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Bridenstine: No Cost Estimate for Moon 2024 Yet, But Won’t Be $8 Billion Per Year

Bridenstine: No Cost Estimate for Moon 2024 Yet, But Won’t Be $8 Billion Per Year

NASA Administrator Jim Bridenstine acknowledged at a congressional hearing today that the Trump Administration still does not have a cost estimate for achieving the Moon 2024 goal.  However, he disputed a news report that it will require an increase of $8 billion per year, insisting it will not be even close to that.  He also continued to stress that sustainability and partnerships are key elements of this latest attempt to return astronauts to the surface of the Moon.

Bridenstine testified to the Senate Appropriations Commerce-Justice-Science (CJS) subcommittee in what was a largely friendly and brief hearing this afternoon.  It lasted less than 45 minutes because Senators needed to leave to cast votes on the Senate floor.

NASA Administrator Jim Bridenstine testifying to the Senate Appropriations CJS subcommittee, May 1,2019 (with Deputy Administrator Jim Morhard sitting behind him). Screengrab.

That was enough time, however, for Bridenstine to inform the committee that a revised budget request reflecting the March 26 directive by Vice President Pence to return astronauts to the Moon by 2024 instead of 2028 is not ready yet.

“We are not in a position right now to say what that budget number is or necessarily where the Administration is interested in that money coming from.”

NASA put together a “pretty good” proposal that went to the White House Office of Management and Budget (OMB) and National Space Council. They are now working together to come up with a “unified Administration position” to present to Congress.

He pushed back against a report in Ars Technica yesterday that it would be a huge amount of money, however.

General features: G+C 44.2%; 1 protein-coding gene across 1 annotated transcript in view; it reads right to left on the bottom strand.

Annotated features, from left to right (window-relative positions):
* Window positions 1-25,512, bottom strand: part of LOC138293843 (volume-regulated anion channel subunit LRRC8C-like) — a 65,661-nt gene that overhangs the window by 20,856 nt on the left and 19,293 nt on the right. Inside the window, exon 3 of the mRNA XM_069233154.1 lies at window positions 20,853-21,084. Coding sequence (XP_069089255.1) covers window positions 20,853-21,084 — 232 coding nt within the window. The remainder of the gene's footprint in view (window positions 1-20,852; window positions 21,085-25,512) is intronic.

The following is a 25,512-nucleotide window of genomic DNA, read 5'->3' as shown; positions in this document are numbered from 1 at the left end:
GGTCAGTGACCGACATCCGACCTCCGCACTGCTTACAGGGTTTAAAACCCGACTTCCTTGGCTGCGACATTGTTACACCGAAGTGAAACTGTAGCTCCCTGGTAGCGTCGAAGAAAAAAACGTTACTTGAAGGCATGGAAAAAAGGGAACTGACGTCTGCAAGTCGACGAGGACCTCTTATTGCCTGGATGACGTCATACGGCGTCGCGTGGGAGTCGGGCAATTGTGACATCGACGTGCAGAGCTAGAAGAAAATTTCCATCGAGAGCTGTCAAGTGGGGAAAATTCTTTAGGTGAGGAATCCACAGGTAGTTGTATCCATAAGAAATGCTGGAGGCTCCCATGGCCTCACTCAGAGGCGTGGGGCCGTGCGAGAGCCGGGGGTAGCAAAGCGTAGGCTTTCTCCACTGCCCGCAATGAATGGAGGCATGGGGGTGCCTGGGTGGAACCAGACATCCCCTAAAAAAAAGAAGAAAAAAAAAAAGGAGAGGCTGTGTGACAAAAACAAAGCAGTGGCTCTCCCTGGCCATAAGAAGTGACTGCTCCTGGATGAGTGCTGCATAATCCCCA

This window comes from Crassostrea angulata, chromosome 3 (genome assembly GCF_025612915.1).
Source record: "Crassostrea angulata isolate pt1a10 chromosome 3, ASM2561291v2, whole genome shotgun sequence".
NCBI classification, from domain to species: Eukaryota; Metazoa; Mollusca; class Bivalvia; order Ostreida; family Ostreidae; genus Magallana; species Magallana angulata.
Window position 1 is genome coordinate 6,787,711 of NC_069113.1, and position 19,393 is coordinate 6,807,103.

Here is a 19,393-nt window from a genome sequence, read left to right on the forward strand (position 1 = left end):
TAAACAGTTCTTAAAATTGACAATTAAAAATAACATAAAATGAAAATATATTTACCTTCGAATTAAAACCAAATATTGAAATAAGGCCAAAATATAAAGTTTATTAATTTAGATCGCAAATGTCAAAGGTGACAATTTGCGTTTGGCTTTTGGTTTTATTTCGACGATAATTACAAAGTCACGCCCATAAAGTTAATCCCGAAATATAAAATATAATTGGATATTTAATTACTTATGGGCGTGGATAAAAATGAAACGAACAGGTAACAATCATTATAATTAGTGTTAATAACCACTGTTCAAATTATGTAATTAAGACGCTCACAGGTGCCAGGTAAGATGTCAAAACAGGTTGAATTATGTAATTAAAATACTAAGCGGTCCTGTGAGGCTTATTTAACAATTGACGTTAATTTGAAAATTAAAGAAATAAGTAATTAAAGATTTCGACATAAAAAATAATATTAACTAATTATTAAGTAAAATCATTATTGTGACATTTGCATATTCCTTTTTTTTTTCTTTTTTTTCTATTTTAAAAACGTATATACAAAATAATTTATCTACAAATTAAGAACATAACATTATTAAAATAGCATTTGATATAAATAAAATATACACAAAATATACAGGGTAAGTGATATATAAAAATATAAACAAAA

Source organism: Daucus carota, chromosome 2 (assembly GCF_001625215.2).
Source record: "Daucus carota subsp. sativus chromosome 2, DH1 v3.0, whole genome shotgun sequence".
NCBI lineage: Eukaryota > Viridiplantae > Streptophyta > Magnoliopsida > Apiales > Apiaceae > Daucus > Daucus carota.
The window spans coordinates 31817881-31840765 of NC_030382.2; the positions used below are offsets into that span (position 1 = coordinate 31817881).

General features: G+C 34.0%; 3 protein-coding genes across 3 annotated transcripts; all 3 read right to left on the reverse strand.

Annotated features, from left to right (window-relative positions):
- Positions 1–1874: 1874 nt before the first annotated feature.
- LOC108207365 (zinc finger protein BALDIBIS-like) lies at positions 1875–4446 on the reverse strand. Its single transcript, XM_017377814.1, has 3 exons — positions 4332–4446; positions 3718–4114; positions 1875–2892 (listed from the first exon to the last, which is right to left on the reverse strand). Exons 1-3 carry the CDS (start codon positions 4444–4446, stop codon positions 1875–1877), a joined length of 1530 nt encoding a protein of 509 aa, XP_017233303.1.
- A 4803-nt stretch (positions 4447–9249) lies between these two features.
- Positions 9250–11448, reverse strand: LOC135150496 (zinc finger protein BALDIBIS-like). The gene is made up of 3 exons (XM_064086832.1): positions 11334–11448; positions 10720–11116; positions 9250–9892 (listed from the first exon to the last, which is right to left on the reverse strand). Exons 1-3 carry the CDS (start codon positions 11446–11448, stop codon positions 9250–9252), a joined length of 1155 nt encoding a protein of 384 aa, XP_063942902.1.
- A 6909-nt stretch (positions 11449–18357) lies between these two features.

“I read an article this morning that indicated it was $8 billion additional money per year for the next 5 years.  I will tell you that is not accurate.  It is nowhere close to that amount.”

He declined to offer any other number, however.  Instead, he characterized it as a “surge” in funding needed to move forward work that was to take place in the 2025-2028 time frame.  The basic plan of using the Space Launch System (SLS) and Orion to get astronauts to a Gateway in lunar orbit and from there down to and back from the surface remains the same. A sustainable program with international and commercial partners also is unchanged.

What has changed is the need for money to build the landing system sooner.  He did not mention it, but money will also be needed for lunar spacesuits.  At a meeting yesterday, Bill Gerstenmaier acknowledged that there are no lunar spacesuits now, only concepts, but insisted NASA will have them before 2024.  They will not be useful for extended operations, “but that’s a tradeoff for getting there early.”  Gerstenmaier is the head of NASA’s human spaceflight program.

Sen. Richard Shelby (R-Alabama), chairman of the full Senate Appropriations Committee, challenged Bridenstine on recent statements that criticized SLS, which is experiencing more schedule delays.  Bridenstine told a different Senate committee in March that NASA was looking at commercial alternatives to SLS, but later conceded that its assessment concluded no other launch vehicle could do the job at less cost or more quickly.  Bridenstine since has expressed nothing but solid support for SLS, as he did in response to Shelby’s questioning.  SLS is managed by Marshall Space Flight Center in Shelby’s home state.

Sen. Chris Van Hollen (D-Maryland) was the only Senator who expressed reticence about the Moon 2024 plan, arguing that decisions should be driven by “science, not political calendars.”  Bridenstine defended the new schedule on the basis that while NASA is good at retiring technical risk, political risk grows with the passage of time.  “The faster we go, the more likely it is that we can realize the end state.”  Van Hollen parried that the question Congress faces is “what are the opportunity costs of changing the schedule, what impact would that have on other priorities.”

On other issues, Shelby bored in on the investigation of the SpaceX Crew Dragon anomaly.  He said the capsule was “destroyed,” a fact that neither NASA nor SpaceX have confirmed publicly.  Shelby has been a harsh critic of SpaceX and he wanted to know if NASA was doing an independent investigation with the results made public.  Bridenstine replied that NASA and SpaceX are working “side-by-side.” Shelby pointed out that is not “strictly independent” and Bridenstine agreed.  Shelby insisted that he does not think that is the norm in such incidents and vowed to check it out.

Other Senators expressed support for programs the Trump Administration wants to terminate (education, the PACE and CLARREO-Pathfinder Earth science missions, the WFIRST space telescope) or restructure (RESTORE-L) and asked questions directly related to specific constituent interests.

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